## 1. Introduction

[2] The variation of rain rate over distances as short as one meter is of interest in a number of industrial and environmental applications. One application of significant economic importance is the design and regulation of microwave telecommunications systems using frequencies above 10 GHz, for both terrestrial and earth-space communications. The volume sampled by a terrestrial radio link at these frequencies is approximately the first Fresnel zone, has a diameter of a few meters and a length between 100 m to 30 km. The Quality of Service (QoS) of such a link is determined by the sequences of “severely errored seconds” the system experiences, principally due to attenuation caused by rain. To estimate the QoS a node in an arbitrary network will experience requires knowledge of rain variation down to these scales. Similarly, the understanding of erosion processes, such as rill formation and water infiltration on inclined surfaces, requires knowledge of rain variation over scales as small as landscape features, e.g., plough furrows [*Wainwright and Parsons*, 2002; *Parsons and Stone*, 2006]. Urban hydrology usually focuses on “city block” catchment areas of a few square kilometers. However, the drainage systems of small areas of hard landscape or complex roof systems, and the design of microhydroelectric schemes are of increasing interest and require knowledge of rain variation over these scales.

[3] The variation of rain rate within rain events, particularly at the finest scales, is generally linked to variations in the vertical component of the wind field. The major updraughts and downdrafts on the scale of a few km or so, feed the energy at large scales which then cascade down the scale-spectrum to smaller eddies, following the Kolomogorov spectrum [*Kolmogorov*, 1941, 1991], until the energy is viscously dissipated as heat. *Lovejoy and Schertzer* [1995] describe rain as a “passive tracer injected at a certain scale in a turbulent flow.” At the large and small scales rain is not a passive tracer, but interacts with the atmosphere though condensation, coalescence and heat transport, e.g., small drops (<10 *μ*m) are formed by condensation in the updrafts [*Atlas and Williams*, 2003]. Droplet inertia leads to large concentration variation and differential drop velocities greatly increasing collision rates [*Bec et al.*, 2005]. The variation of water vapor due to cloud turbulence also needs to be accounted for [*Celani et al.*, 2005], and these processes lead to multiscaling distributions of water and ice in clouds. Radar and gauge studies have also reported multiscaling ranges in widespread rain rate variation and this has been qualitatively linked to turbulent energy cascades [*Lovejoy and Schertzer*, 1995; *Veneziano et al.*, 1996]. Noninertial models also predict multiscaling behavior with a scale break at the energy injection scale [*Falkovich et al.*, 2005]. At the smallest scales the inertia of drops is important while at increasing scales the stratification of the atmosphere becomes increasingly important and turbulent motions change from being three-dimensional to two-dimensional [*Lovejoy and Schertzer*, 1995]. Recently, *Veneziano et al.* [2006] have suggested that rain rate fields are only approximately multiscaling, because of these mechanisms, and that rain models need to allow for this deviation.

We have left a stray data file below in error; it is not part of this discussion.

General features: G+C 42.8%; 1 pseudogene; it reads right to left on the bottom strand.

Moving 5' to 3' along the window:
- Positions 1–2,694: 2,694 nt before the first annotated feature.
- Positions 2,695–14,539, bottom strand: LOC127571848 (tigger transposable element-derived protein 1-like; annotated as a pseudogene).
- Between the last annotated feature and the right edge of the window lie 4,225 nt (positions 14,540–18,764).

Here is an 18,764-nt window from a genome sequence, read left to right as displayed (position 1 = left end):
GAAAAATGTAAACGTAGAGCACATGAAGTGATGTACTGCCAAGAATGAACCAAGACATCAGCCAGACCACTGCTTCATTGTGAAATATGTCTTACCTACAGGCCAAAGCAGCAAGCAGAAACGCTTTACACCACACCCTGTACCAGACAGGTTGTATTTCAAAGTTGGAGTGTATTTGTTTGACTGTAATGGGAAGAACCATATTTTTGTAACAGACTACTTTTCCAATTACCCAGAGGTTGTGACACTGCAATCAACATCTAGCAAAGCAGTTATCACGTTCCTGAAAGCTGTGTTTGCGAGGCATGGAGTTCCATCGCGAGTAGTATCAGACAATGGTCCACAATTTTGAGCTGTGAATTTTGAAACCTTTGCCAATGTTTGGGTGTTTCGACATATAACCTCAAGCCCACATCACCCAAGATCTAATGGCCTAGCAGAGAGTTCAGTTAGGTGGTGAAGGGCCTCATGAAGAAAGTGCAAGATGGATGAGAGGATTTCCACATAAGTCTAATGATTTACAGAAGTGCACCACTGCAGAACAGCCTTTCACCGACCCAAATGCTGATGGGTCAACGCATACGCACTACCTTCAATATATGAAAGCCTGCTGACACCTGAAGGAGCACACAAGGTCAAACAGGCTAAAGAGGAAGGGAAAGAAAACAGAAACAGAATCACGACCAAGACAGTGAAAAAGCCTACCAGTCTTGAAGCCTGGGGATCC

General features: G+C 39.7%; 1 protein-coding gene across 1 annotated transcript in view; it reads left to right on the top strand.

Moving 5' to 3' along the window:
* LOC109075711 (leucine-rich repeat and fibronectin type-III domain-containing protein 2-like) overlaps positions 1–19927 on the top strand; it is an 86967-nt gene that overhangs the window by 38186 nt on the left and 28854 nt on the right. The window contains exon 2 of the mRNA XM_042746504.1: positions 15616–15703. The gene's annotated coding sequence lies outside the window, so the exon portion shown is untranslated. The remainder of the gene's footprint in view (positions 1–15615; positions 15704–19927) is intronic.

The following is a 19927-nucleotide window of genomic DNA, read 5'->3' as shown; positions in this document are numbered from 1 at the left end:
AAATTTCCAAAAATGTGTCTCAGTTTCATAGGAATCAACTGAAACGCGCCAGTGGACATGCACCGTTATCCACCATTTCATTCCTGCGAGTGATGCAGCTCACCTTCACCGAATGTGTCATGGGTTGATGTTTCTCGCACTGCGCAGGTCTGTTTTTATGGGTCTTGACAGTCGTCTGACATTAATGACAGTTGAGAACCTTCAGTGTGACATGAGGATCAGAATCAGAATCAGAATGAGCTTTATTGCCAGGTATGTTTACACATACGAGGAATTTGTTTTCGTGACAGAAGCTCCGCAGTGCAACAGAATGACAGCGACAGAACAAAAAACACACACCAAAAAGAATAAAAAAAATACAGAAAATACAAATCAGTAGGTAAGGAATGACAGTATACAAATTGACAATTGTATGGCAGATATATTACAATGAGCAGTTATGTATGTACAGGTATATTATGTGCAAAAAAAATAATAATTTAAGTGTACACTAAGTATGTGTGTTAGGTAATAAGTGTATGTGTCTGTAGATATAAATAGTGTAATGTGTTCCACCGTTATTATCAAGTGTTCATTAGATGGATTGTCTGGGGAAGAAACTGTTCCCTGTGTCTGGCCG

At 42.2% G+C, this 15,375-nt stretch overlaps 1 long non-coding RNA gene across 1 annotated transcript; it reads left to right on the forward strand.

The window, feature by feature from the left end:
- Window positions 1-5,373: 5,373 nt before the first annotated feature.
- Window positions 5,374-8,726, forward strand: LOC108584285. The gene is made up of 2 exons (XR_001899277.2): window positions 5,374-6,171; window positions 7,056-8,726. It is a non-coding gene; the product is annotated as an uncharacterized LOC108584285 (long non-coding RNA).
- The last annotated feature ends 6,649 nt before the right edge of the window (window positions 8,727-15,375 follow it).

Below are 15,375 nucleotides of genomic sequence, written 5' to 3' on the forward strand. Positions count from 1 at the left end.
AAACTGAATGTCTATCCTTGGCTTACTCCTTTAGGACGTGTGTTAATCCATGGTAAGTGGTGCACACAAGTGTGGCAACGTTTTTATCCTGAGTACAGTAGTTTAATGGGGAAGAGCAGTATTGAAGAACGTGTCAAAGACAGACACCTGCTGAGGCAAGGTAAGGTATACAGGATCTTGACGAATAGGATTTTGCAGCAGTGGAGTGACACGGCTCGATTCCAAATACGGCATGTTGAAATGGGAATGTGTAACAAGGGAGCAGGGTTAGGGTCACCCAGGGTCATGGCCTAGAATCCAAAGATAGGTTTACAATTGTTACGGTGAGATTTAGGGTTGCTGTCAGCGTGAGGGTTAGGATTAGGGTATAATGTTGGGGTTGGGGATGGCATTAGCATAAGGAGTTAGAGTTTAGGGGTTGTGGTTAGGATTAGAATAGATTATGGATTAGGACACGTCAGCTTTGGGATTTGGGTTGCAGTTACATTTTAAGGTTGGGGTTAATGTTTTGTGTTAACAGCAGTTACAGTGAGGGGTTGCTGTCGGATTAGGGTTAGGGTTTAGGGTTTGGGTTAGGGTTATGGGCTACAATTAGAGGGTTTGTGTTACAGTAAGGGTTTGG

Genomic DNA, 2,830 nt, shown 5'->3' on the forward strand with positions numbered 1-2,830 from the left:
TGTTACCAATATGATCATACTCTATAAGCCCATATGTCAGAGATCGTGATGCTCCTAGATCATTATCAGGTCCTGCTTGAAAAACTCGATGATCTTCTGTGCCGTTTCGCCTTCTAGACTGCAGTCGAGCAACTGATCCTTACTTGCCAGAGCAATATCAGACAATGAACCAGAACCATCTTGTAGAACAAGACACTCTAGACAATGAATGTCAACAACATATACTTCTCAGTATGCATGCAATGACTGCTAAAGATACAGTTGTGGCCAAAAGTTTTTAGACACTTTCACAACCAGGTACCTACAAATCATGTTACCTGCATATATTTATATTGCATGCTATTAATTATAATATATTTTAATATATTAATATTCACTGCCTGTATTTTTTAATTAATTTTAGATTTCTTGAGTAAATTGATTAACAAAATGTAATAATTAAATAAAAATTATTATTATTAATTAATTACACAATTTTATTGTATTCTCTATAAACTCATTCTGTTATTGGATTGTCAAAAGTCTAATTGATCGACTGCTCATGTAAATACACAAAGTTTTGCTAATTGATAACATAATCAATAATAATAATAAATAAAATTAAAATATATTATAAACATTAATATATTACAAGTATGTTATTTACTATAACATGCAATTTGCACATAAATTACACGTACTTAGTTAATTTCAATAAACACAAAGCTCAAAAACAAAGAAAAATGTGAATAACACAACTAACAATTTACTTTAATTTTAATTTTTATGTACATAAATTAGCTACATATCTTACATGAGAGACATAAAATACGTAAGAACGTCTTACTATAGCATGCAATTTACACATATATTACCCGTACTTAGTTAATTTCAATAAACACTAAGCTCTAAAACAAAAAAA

[4] The identification of simple or multiscaling ranges provides a useful summarizing statistic for stochastic fields and suggests a number of modeling algorithms. Analysis methods identify ranges of scales where the statistical moments of rain rate are a power law function of the size of the spatial or/and temporal integration interval. The summarizing statistic used as a basis of modeling is the moment scaling function. Let *M*_{λ}^{R}(*q*) be the *q*th moment of *R*_{λ} the rain rate measured over an integration volume of diameter *λD*_{0} where *D*_{0} is the diameter of the largest integration volume, i.e., *M*_{λ}^{R}(*q*) = *E*(*R*_{λ}^{q}) where *E*(•) is the expected value. If *M*_{λ}^{R}(*q*) ∝ *λ*^{ξ(q)}, where, *ξ*(*q*) is concave and does not depend upon *λ*, over some range of scales, then the rain rate is said to exhibit scaling. For simple scaling *ξ*(*q*) is linear in *q*, otherwise it is known as anomalous scaling. The function *ξ*(*q*) yields the multifractal exponents. Various experiments have demonstrated multifractal scaling of rain fields in one or more space-time dimensions, e.g., *Tessier et al.* [1993] over scales 200 m to 2000 km, *Schertzer and Lovejoy* [1995] over scales 6 min to 30 days, and *Deidda* [2000] over scales 15 min to 16 hours and 4 km to 256 km. A recent paper by *Peters et al.* [2002] has used a vertical pointing Doppler radar data to demonstrate several rain scaling results for integration intervals as short as 1 min.

[5] In this paper, temporal data from rapid response rain gauges at Chilbolton Observatory with a 10 s integration time and spatial data from the Chilbolton Advanced Meteorological radar (CAMRa) with 300 m resolution will be analyzed. The existence of positive moments of the underlying rain rate distribution will be determined by examination of the quantile scaling statistics of both rain gauge and radar data. Then the moment scaling statistics for both spatial and temporal rain rate variation will be calculated for a range of positive moment orders. The spatial moment scaling statistics are calculated using a method that avoids the problems associated with the interpolation of polar data onto Cartesian grids and the variation of integration region with range.